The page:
Who me? I have been accused of being stubborn — mostly by my significant other. We’ve been married for 44 years, so I guess he’s entitled to his opinion. Since he’s entitled to his opinion, I can say with some authority that the thinks he always “right”.
What’s odd is that generally I’m pretty flexible. Lots of the time, I don’t have strong preferences, and I’m willing to go along with what other people want. When I do have an opinion, I state it, so I’m not a pushover.
I prefer to call myself strong-willed. If I want something, I go after it. If my husband and I disagree about what need to be done or bought, I may disagree but not to the point of arguing, and later do what I think is best. Surprisingly, he usually agrees with me after the fact.
I really wanted to go to the University of St. Andrews in 1967 for my junior year abroad. There was not official program at Baldwin-Wallace College (Ohio) that arranged for that, so I proceeded to do everything on my own, and made it in! I loved it so much I stayed to complete my degree in Medieval History. My grandfather (who replaced my dad after the latter died when I was 14) wasn’t in favor of my decision and said so, but respected me and went along with my plans, even helping financially.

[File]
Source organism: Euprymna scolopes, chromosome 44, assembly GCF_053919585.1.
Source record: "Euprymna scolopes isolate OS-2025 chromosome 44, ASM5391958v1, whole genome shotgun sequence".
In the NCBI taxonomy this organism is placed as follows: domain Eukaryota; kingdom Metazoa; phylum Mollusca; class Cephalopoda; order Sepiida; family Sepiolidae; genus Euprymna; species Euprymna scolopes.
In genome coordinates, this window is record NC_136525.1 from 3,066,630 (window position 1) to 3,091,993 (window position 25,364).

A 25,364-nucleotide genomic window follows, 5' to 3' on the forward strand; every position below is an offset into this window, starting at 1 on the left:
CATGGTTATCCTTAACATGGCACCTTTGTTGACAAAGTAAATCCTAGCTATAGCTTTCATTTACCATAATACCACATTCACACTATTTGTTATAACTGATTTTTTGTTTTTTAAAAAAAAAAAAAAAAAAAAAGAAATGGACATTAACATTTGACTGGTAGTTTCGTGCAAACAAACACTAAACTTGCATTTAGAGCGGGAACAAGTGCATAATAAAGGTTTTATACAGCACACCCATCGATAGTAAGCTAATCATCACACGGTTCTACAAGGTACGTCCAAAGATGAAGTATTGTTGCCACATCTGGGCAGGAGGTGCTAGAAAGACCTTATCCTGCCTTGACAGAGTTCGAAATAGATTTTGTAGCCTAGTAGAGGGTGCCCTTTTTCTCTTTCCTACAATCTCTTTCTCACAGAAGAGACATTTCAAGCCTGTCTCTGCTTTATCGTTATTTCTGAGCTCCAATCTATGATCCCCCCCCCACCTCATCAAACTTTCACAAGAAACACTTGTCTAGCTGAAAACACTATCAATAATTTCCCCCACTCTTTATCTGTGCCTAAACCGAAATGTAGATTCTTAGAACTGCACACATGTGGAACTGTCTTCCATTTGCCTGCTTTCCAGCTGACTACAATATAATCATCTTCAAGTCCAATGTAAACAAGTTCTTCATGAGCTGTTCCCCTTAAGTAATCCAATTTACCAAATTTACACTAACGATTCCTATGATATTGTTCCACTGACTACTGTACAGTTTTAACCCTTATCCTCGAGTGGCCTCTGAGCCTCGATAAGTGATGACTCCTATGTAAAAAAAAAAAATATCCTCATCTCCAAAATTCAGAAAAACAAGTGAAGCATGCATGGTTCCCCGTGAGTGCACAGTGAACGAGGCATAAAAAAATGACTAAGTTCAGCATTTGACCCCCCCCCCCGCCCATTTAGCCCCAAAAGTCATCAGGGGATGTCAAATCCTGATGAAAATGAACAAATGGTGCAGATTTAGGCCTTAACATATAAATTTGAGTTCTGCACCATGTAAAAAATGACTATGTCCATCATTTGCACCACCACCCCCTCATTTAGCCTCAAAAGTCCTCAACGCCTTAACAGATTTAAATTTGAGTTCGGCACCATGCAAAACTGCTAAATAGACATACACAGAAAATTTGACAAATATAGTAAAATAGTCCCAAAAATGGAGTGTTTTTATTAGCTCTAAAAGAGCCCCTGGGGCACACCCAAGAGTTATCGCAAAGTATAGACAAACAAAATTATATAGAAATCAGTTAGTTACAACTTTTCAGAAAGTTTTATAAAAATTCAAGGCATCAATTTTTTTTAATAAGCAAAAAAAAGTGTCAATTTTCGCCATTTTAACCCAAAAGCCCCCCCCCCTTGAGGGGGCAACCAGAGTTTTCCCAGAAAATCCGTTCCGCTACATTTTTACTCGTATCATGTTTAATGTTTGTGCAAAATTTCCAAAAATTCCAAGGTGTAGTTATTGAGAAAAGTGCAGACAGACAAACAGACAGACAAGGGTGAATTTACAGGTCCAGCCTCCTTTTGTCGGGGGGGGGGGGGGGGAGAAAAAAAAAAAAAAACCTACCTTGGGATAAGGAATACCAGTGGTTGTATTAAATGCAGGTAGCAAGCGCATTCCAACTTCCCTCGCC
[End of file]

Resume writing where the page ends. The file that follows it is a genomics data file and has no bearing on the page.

My father-in-law died at 95 nearly 4 years ago. The summer after his death, I urged my husband to add a week to our vacation in Britain to visit his three brothers in Cheshire, England for about a week. It was a hard sell, but I prevailed. I knew that their grief was even greater since they had been caring for him for the 7 years of his final illness and invested a lot of time, physically and emotionally, in keeping him alive.
I felt the four of them being together to talk, support each other, and bond, was important, even though my husband didn’t quite get it. Perhaps I have seen and lived more grief in action than he has. I think he was really touched by what came out of that week, and realized how deeply affected the two closest (in distance) sons were by their dad’s death. It’s not just the grief; but when someone is responsible for day-to-day health monitoring and arranging for care, suddenly there’s a hole in his or her life. A sense of, okay, what’s my purpose now?
For three years now, we’ve gone back to spend time with the remaining family (three generations) and it is very rewarding. It carries on the strong family bond that their parents, now deceased, had wanted for their children. And we have fun and laughter.
Sometimes, girding one’s loins, and facing the lions, is necessary.